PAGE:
As the Nasdaq once more flirts with new highs, the tech swoon seen in February and March suddenly feels like a distant memory.
Just ask Tesla (TSLA) and Twitter (TWTR) , both of which have seen their shares rise sharply from their early-spring lows even though a lot of the concerns raised by critics when shares were at much lower levels haven't exactly been put to rest.
A tech stock rebound isn't in and of itself anything for investors to be worried about. The February/March selloff hammered cheap and expensive companies alike, and was arguably driven by a mixture of excessive trade/regulatory fears and a hunger among some of those possessing large paper gains to take profits. Quite a few quality tech companies that have bounced since March still trade at pretty reasonable valuations.
But pockets of frothiness do exist, particularly among enterprise software and consumer Internet high-flyers. For example, while it's hard to criticize Netflix's (NFLX) subscriber growth, competitive positioning or general execution, justifying its current $157 billion valuation requires making some pretty aggressive assumptions about both future growth and profitability. And while I felt eSignature leader DocuSign's (DOCU) financials and growth profile would yield a strong IPO, its valuation (equal to 14 times this fiscal year's expected billings) following a strong debut and subsequent run-up leaves little room for error.
However, more than the run-ups in quality names possessing few or no major business red flags, the big gains being delivered by companies whose stories aren't so clean is a sign that there's some irrational exuberance afoot.
Tesla is a good case in point. The EV maker's shares are now up around 40% from their early-April low, after selling off hard in March amid worries about Model 3 production, future profitability and a fatal Model X crash being probed by the NHTSA. And though Tesla's shares slipped a bit in afternoon trading on Tuesday after the company announced it's laying off 9% of its workforce, they still closed up 3.2%, after rising earlier in the day on an upbeat note from KeyBanc Capital.
Tesla, now worth a hefty $57 billion, has seen some encouraging news and reports about Model 3 production since Elon Musk assumed direct oversight of the effort in early spring. Shares got a boost last week after Musk said Tesla is now making 3,500 Model 3 units per week and that it's "quite likely" it will reach a 5,000-vehicle-per-week rate by the end of June, thus making good on an earlier target. And Tesla has also gotten a lift from its promise that it will be profitable and cash-flow positive in Q3 and Q4, thereby sparing itself the need to raise additional capital.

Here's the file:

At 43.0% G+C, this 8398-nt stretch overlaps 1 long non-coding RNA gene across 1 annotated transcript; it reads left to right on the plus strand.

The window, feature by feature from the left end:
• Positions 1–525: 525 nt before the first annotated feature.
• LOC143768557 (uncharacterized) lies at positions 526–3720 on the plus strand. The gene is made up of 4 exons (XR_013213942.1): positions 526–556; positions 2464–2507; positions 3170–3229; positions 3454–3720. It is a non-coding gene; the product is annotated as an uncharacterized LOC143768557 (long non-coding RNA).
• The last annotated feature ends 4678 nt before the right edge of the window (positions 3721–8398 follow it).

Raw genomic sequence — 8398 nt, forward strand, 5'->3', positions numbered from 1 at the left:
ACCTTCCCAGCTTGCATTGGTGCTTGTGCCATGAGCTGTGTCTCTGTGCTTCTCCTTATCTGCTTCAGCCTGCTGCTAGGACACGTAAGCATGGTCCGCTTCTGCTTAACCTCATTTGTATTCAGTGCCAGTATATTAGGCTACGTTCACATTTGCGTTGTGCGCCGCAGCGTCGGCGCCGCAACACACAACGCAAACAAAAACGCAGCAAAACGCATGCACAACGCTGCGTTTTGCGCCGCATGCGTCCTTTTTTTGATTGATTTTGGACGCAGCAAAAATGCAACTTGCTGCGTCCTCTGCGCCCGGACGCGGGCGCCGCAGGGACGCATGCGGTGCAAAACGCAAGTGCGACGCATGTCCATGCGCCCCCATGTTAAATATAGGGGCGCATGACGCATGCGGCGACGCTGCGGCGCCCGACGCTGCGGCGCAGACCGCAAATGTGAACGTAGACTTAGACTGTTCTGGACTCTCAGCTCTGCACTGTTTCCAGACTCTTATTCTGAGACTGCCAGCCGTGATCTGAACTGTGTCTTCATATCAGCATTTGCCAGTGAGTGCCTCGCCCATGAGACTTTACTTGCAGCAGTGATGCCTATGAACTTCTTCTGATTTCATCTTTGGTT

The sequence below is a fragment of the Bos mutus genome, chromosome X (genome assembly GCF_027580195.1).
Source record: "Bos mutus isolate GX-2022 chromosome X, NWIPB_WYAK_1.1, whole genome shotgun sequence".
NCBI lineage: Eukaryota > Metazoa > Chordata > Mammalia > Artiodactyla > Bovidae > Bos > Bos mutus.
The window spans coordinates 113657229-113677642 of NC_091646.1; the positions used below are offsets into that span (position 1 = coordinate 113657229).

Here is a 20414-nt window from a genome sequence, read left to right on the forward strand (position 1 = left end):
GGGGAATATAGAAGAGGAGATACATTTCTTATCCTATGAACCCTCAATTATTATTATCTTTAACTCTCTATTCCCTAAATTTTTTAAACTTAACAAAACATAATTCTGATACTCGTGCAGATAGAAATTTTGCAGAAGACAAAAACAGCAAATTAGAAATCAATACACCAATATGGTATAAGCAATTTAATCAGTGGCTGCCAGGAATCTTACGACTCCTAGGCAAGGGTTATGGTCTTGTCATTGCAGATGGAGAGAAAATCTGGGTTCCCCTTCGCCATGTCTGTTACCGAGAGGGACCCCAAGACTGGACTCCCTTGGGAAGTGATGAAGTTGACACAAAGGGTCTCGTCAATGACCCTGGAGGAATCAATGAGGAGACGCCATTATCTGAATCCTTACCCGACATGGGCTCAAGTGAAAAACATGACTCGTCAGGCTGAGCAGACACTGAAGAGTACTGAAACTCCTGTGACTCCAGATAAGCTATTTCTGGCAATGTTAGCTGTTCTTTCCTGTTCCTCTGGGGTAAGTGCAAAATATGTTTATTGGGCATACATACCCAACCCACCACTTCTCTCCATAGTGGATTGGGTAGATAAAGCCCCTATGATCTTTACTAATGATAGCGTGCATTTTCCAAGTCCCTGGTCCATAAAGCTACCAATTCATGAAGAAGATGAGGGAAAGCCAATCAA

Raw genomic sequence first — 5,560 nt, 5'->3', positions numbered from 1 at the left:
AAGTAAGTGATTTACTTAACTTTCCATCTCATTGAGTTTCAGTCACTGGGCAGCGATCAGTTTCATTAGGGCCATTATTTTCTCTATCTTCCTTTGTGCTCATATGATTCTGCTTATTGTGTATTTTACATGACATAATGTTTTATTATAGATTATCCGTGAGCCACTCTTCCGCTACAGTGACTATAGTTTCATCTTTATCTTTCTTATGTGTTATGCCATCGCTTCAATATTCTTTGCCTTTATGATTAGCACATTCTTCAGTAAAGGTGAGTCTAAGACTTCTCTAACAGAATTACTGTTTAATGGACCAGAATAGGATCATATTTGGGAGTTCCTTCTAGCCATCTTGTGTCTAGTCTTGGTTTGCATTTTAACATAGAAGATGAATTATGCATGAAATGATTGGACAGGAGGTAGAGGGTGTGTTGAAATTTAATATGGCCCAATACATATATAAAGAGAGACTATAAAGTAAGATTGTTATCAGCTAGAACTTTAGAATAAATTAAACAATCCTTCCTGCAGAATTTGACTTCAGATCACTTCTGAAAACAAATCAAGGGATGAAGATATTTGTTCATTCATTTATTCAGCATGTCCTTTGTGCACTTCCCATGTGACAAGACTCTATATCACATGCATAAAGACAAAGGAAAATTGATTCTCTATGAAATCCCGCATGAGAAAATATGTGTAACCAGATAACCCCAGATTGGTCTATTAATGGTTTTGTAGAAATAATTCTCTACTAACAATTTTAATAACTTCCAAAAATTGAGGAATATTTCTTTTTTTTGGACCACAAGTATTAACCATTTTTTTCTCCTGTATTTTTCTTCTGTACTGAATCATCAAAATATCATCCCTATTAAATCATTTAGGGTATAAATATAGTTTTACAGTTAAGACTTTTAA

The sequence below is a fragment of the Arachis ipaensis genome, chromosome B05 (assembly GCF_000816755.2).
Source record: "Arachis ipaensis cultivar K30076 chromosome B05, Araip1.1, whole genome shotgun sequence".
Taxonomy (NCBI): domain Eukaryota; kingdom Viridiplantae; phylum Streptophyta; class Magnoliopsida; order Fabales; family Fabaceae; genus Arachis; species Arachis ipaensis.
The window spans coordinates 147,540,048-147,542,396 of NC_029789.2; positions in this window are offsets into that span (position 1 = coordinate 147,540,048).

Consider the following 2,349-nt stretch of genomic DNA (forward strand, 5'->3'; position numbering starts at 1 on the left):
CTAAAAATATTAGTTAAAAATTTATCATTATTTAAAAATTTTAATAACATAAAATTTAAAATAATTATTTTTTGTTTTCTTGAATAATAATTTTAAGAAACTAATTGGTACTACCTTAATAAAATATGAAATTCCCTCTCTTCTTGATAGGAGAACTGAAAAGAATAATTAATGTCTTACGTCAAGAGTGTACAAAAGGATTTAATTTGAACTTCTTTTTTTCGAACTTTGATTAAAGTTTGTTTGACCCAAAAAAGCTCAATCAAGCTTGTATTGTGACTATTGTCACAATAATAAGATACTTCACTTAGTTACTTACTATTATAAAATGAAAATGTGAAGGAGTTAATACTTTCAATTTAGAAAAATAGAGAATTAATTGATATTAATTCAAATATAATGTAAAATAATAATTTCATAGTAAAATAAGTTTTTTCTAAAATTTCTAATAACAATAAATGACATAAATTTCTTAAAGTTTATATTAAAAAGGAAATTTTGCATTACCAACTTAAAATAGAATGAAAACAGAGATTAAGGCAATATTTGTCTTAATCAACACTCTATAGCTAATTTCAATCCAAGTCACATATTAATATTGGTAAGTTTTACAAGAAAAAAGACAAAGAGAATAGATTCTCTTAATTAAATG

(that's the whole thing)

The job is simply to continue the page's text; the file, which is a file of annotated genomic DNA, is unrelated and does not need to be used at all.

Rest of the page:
However, as the layoffs show, Tesla's push to avoid a fresh capital raise is coming at a price. Though it had a backlog of 450,000-plus Model 3 net reservations to fulfill at the end of Q1, the company now only says it wants to reach a 10,000-unit-per-week Model 3 production rate "in a capital-efficient manner," rather than as quickly as possible, and suggested in May production of its Model Y crossover won't start for another 24 months or so.
Moreover, Tesla hasn't exactly put to rest worries about the Model 3's margin profile. The company reported its Model 3 gross margin (GM) was slightly negative in Q1, only expects it to be near breakeven in Q2 and -- though volume production of the $35,000 Standard version of the Model now isn't set to start until Q1 2019 -- is only aiming for its Model 3 GM to be "close to 20%" by year's end. That compares with a prior goal of reaching a 25% GM after Model 3 production "stabilizes" around 5,000 units per week.
Likewise, Twitter's shares have been on a tear -- they're up over 50% from their early-April lows, and 81% in 2018 -- even though long-standing concerns about user growth haven't been put to rest. While better ad product and sales execution has boosted revenue growth, Twitter's monthly active users (MAUs) rose a paltry 2% annually in Q1 to 336 million, with MAUs in the U.S. (responsible for over half of Twitter's revenue) dropping slightly to 69 million.
For comparison, Facebook's (FB) MAUs were up 13% in Q1 to 2.2 billion. Due to the company's product missteps and perhaps also the nature of its core services, Twitter doesn't seem to have cracked the code for appealing to a broader base of consumers today any more than it had when its stock was in the teens. Yet the stock now trades for around 11 times its consensus 2018 revenue estimate.
Fitbit (FIT) might be another example of a tech company whose shares have shot higher even though it has some major business concerns to address. The fitness band/smartwatch maker's shares rose about 20% between Monday and Tuesday following a bullish Citron Research report. Citron deemed Fitbit "one of the most underappreciated med-tech stories in the market," and speculated Google or some other firm will buy it.
Citron makes an interesting point or two, and admittedly, I suggested in May 2017 that Fitbit (then trading below $5.50) could be a good contrarian play. However, this is a company that -- due to a mixture of competitive pressures, a limited addressable market and other issues -- has been losing money in recent years and which is expected to see its sales drop 9% in 2018, after having dropped over 25% in 2017. While it's understandable that Fitbit would pop in response to Citron's report, a 20% gain suggests investors are suddenly eager to believe the best about the company.
And when one also takes into account the run-ups seen by the likes of Tesla and Twitter, a case can be that some irrational exuberance exists in parts (though not all) of the tech investing landscape.